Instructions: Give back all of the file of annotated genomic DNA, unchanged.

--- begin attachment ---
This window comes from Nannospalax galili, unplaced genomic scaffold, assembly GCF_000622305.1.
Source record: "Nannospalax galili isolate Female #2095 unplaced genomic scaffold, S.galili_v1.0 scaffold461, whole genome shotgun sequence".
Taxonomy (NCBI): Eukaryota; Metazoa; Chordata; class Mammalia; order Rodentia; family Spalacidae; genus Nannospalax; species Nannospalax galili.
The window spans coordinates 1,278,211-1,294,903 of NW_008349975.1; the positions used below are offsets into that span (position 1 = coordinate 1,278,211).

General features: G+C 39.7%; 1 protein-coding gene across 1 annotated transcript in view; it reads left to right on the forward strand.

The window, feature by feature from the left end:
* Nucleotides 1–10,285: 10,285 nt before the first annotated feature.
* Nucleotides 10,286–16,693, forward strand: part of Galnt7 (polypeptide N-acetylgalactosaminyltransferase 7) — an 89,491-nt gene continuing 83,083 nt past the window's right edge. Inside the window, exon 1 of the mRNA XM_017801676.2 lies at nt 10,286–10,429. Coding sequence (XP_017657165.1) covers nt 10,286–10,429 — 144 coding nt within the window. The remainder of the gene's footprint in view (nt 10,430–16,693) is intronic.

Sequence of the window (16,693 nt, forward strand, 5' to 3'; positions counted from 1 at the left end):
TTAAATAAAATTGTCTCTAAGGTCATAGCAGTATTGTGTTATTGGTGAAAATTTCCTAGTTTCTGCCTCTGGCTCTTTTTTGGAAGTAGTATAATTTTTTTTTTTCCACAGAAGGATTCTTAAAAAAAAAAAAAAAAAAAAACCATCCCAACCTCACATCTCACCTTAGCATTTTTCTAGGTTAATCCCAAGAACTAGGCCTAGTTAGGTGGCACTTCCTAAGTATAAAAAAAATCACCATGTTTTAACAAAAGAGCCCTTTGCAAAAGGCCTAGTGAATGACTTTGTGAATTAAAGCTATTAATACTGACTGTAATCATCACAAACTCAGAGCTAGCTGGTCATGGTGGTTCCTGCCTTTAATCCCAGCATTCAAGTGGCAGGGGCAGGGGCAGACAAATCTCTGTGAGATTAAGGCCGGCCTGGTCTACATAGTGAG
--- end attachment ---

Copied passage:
This window comes from Nannospalax galili, unplaced genomic scaffold, assembly GCF_000622305.1.
Source record: "Nannospalax galili isolate Female #2095 unplaced genomic scaffold, S.galili_v1.0 scaffold461, whole genome shotgun sequence".
Taxonomy (NCBI): Eukaryota; Metazoa; Chordata; class Mammalia; order Rodentia; family Spalacidae; genus Nannospalax; species Nannospalax galili.
The window spans coordinates 1,278,211-1,294,903 of NW_008349975.1; the positions used below are offsets into that span (position 1 = coordinate 1,278,211).

General features: G+C 39.7%; 1 protein-coding gene across 1 annotated transcript in view; it reads left to right on the forward strand.

The window, feature by feature from the left end:
* Nucleotides 1–10,285: 10,285 nt before the first annotated feature.
* Nucleotides 10,286–16,693, forward strand: part of Galnt7 (polypeptide N-acetylgalactosaminyltransferase 7) — an 89,491-nt gene continuing 83,083 nt past the window's right edge. Inside the window, exon 1 of the mRNA XM_017801676.2 lies at nt 10,286–10,429. Coding sequence (XP_017657165.1) covers nt 10,286–10,429 — 144 coding nt within the window. The remainder of the gene's footprint in view (nt 10,430–16,693) is intronic.

Sequence of the window (16,693 nt, forward strand, 5' to 3'; positions counted from 1 at the left end):
TTAAATAAAATTGTCTCTAAGGTCATAGCAGTATTGTGTTATTGGTGAAAATTTCCTAGTTTCTGCCTCTGGCTCTTTTTTGGAAGTAGTATAATTTTTTTTTTTCCACAGAAGGATTCTTAAAAAAAAAAAAAAAAAAAAACCATCCCAACCTCACATCTCACCTTAGCATTTTTCTAGGTTAATCCCAAGAACTAGGCCTAGTTAGGTGGCACTTCCTAAGTATAAAAAAAATCACCATGTTTTAACAAAAGAGCCCTTTGCAAAAGGCCTAGTGAATGACTTTGTGAATTAAAGCTATTAATACTGACTGTAATCATCACAAACTCAGAGCTAGCTGGTCATGGTGGTTCCTGCCTTTAATCCCAGCATTCAAGTGGCAGGGGCAGGGGCAGACAAATCTCTGTGAGATTAAGGCCGGCCTGGTCTACATAGTGAG